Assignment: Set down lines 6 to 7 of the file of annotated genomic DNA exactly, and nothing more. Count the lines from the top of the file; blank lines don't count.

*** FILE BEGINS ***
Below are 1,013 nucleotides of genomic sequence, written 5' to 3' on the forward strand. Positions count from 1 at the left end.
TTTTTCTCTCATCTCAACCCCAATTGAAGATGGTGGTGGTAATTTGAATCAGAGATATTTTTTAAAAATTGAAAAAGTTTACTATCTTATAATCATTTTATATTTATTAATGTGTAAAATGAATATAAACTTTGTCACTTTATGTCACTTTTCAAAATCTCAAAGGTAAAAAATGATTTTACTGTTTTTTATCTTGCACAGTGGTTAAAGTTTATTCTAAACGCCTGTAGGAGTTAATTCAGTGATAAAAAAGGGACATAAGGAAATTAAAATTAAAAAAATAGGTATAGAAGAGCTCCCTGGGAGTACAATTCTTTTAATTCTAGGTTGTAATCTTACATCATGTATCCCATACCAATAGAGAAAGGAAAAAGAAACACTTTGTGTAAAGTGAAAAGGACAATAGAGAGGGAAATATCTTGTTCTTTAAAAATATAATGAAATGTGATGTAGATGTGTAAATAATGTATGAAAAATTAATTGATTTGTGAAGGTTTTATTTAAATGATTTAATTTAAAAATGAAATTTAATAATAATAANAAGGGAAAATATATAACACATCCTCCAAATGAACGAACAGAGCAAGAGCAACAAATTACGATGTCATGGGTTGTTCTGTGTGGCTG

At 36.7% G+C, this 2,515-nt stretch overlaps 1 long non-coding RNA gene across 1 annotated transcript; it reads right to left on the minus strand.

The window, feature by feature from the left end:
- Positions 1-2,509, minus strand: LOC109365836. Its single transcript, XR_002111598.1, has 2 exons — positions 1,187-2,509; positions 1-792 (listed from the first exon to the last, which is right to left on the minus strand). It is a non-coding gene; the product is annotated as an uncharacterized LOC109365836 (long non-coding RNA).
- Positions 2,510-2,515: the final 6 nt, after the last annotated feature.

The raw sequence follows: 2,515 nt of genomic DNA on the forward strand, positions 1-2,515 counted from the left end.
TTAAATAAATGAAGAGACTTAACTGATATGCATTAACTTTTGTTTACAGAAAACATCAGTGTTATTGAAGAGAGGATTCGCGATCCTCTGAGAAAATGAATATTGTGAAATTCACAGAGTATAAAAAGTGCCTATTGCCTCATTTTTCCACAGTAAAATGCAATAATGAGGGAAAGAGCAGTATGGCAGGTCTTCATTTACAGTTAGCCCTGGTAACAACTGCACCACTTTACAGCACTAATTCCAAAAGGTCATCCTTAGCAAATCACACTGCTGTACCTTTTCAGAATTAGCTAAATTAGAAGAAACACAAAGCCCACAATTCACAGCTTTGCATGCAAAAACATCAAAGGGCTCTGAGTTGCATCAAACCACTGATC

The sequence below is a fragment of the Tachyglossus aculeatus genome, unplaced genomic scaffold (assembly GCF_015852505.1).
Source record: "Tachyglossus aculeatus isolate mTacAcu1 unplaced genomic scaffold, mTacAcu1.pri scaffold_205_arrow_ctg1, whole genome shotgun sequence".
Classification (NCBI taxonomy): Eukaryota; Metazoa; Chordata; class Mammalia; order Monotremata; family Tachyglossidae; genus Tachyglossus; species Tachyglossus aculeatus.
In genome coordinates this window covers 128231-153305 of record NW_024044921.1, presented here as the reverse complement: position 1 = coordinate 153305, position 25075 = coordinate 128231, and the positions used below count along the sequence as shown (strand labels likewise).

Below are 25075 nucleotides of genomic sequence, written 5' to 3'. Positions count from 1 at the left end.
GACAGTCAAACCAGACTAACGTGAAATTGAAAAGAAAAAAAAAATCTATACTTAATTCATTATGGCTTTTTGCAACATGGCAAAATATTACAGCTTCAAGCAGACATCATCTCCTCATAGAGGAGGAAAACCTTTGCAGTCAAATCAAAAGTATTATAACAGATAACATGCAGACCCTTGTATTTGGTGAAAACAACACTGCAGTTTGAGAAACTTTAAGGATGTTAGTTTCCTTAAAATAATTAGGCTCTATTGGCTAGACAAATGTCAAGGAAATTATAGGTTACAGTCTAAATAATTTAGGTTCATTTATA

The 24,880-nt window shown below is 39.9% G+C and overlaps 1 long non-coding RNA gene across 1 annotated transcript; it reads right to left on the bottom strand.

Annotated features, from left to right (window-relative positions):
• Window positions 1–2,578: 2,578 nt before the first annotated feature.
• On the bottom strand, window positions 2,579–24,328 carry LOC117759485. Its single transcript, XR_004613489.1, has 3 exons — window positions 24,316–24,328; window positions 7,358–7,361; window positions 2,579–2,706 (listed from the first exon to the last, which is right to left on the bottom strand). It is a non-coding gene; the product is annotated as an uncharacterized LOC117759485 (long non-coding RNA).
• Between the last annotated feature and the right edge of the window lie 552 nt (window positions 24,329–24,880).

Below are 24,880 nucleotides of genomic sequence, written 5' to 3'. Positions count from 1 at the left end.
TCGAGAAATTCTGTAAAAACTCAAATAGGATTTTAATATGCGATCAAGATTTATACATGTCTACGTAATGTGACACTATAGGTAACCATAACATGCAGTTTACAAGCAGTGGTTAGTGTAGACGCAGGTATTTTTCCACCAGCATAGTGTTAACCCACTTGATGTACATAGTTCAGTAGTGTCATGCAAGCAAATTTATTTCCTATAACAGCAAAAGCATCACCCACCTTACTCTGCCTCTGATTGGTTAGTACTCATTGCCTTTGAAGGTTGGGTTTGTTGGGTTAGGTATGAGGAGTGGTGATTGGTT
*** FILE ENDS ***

- Positions 2,510-2,515: the final 6 nt, after the last annotated feature.

The raw sequence follows: 2,515 nt of genomic DNA on the forward strand, positions 1-2,515 counted from the left end.